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Supreme Court Rules Prayer Before Texas Football Games Violates First Amendment

Aired June 19, 2000 - 1:01 p.m. ET

THIS IS A RUSH TRANSCRIPT. THIS COPY MAY NOT BE IN ITS FINAL FORM AND MAY BE UPDATED.

LOU WATERS, CNN ANCHOR: The highest court in the land says organized prayer is out-of-bounds at public high school football games. A six to three decision, handed down this morning, come from a Texas-sized defeat for a state where the only thing bigger than high school football is God himself.

CNN's Charles Bierbauer has our report.

(BEGIN VIDEOTAPE)

CHARLES BIERBAUER, CNN SR. WASHINGTON CORRESPONDENT (voice-over): In a stadium in Santa Fe, Texas, before a high school football game:

UNIDENTIFIED FEMALE: Dear heavenly father, I pray your presence in the stadium tonight.

MELISSA ROGERS, BAPTIST JOINT COMMITTEE: Any reasonable observer would see this as an endorsement of prayer when it is given from the government-controlled mic as a part of the program and that is coercive of students who are simply coming for a public school football game.

UNIDENTIFIED MALE: Christians are part of the public.

BIERBAUER: Last season's prayer policy spurred as much action outside the stadium as in.

UNIDENTIFIED MALE: We're standing for freedom from religion.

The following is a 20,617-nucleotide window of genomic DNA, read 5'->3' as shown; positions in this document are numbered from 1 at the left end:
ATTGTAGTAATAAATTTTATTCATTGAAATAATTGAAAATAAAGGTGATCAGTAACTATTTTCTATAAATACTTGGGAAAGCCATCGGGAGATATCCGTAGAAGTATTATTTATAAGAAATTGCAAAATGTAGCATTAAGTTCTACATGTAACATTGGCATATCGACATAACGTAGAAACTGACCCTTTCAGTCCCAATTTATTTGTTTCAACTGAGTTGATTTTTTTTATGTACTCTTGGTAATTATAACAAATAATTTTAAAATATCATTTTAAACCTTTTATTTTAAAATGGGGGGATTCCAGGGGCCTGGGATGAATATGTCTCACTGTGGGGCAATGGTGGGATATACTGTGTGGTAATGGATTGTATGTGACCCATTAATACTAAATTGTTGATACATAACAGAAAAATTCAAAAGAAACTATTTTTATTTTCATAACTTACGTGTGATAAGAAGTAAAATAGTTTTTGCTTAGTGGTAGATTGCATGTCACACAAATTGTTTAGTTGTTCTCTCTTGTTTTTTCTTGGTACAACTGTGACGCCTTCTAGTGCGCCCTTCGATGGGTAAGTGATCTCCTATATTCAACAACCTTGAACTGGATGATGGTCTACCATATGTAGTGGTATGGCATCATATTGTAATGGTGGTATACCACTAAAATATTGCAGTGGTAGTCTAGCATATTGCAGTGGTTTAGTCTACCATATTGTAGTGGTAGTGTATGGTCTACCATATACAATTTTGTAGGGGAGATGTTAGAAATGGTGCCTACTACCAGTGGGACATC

BIERBAUER: Two families, one Mormon, one Catholic, who filed suit have not been publicly identified.

ROGERS: The very fact that the people who have complained have had to remain anonymous is one indicator that their community has been quite hostile to them.

BIERBAUER: The school district contends it's simply given students the chance to choose their own pregame speakers.

JAY SEKULOW, SANTA FE SCHOOL DIST. ATTY.: It allowed for speech that was a message, secular message, or an invocation. So it's neutral on its face. It says, say whatever you want to say.

(END VIDEOTAPE)

BIERBAUER: But the Supreme Court ruled that it was not neutral; that this was, in fact, a government or school district, in this case, encouragement of religion and prayer. The court found that this was government policy on government property at a government-sponsored event; and that it violated the First Amendment.

Justice John Paul Stevens writing for the six justice majority said that there was an insufficient guarantee that diverse views would be heard. One diverse view heard on this court, from the three justices in dissent, led by Chief Justice William Rehnquist, said that this opinion bristles with hostility to any expression of religion in public life -- Lou.

WATERS: Is this the last we'll hear of this, Charles?

BIERBAUER: Well, no, it's not the last we'll hear of the issue, it is of this particular case which the court very narrowly limited to the question of school prayer, or student prayer at these football games down in Texas.

It did not address, for example, though it could have, the matter of prayer at a graduation ceremony. And indeed there was another case that is pending before the court which we would expect to hear perhaps next week: as to whether the court will hear arguments in a case that raises the question of prayer by a valedictorian.

So there are other cases coming forward and it is not, of course, the last we will hear about school prayer.

WATERS: All right, CNN's national correspondent Charles Bierbauer at the Supreme Court,

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